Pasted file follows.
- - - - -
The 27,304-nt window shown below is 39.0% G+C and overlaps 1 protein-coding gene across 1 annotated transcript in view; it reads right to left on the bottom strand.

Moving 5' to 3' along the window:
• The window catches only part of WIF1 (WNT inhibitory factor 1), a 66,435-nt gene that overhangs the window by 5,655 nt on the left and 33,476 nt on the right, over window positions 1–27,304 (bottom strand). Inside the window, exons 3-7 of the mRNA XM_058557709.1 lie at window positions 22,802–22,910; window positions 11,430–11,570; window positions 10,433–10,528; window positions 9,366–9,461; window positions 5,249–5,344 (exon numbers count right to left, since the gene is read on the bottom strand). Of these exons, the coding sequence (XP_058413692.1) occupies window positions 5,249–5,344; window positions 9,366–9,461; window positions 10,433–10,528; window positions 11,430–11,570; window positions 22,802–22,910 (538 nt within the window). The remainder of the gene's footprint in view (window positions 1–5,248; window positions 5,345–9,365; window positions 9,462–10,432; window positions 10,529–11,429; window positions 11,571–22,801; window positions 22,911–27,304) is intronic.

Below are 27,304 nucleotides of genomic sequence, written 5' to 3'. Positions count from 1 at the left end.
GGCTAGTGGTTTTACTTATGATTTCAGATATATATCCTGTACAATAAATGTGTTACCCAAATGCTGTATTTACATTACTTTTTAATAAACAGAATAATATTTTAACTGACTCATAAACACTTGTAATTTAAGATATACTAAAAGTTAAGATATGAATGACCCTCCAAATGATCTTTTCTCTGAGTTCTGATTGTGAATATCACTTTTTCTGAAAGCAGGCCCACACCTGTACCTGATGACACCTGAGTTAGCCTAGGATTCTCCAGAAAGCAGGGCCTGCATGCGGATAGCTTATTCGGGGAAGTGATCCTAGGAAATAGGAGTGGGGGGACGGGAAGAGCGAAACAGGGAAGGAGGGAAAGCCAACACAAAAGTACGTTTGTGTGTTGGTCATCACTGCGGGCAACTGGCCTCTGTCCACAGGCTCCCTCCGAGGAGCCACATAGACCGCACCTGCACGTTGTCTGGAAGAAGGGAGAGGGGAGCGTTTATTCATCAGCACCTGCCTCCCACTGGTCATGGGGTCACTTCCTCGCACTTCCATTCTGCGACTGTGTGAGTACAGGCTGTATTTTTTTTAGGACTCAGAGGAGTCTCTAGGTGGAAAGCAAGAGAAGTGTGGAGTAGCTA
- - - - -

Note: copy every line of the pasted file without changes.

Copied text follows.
The 27,304-nt window shown below is 39.0% G+C and overlaps 1 protein-coding gene across 1 annotated transcript in view; it reads right to left on the bottom strand.

Moving 5' to 3' along the window:
• The window catches only part of WIF1 (WNT inhibitory factor 1), a 66,435-nt gene that overhangs the window by 5,655 nt on the left and 33,476 nt on the right, over window positions 1–27,304 (bottom strand). Inside the window, exons 3-7 of the mRNA XM_058557709.1 lie at window positions 22,802–22,910; window positions 11,430–11,570; window positions 10,433–10,528; window positions 9,366–9,461; window positions 5,249–5,344 (exon numbers count right to left, since the gene is read on the bottom strand). Of these exons, the coding sequence (XP_058413692.1) occupies window positions 5,249–5,344; window positions 9,366–9,461; window positions 10,433–10,528; window positions 11,430–11,570; window positions 22,802–22,910 (538 nt within the window). The remainder of the gene's footprint in view (window positions 1–5,248; window positions 5,345–9,365; window positions 9,462–10,432; window positions 10,529–11,429; window positions 11,571–22,801; window positions 22,911–27,304) is intronic.

Below are 27,304 nucleotides of genomic sequence, written 5' to 3'. Positions count from 1 at the left end.
GGCTAGTGGTTTTACTTATGATTTCAGATATATATCCTGTACAATAAATGTGTTACCCAAATGCTGTATTTACATTACTTTTTAATAAACAGAATAATATTTTAACTGACTCATAAACACTTGTAATTTAAGATATACTAAAAGTTAAGATATGAATGACCCTCCAAATGATCTTTTCTCTGAGTTCTGATTGTGAATATCACTTTTTCTGAAAGCAGGCCCACACCTGTACCTGATGACACCTGAGTTAGCCTAGGATTCTCCAGAAAGCAGGGCCTGCATGCGGATAGCTTATTCGGGGAAGTGATCCTAGGAAATAGGAGTGGGGGGACGGGAAGAGCGAAACAGGGAAGGAGGGAAAGCCAACACAAAAGTACGTTTGTGTGTTGGTCATCACTGCGGGCAACTGGCCTCTGTCCACAGGCTCCCTCCGAGGAGCCACATAGACCGCACCTGCACGTTGTCTGGAAGAAGGGAGAGGGGAGCGTTTATTCATCAGCACCTGCCTCCCACTGGTCATGGGGTCACTTCCTCGCACTTCCATTCTGCGACTGTGTGAGTACAGGCTGTATTTTTTTTAGGACTCAGAGGAGTCTCTAGGTGGAAAGCAAGAGAAGTGTGGAGTAGCTA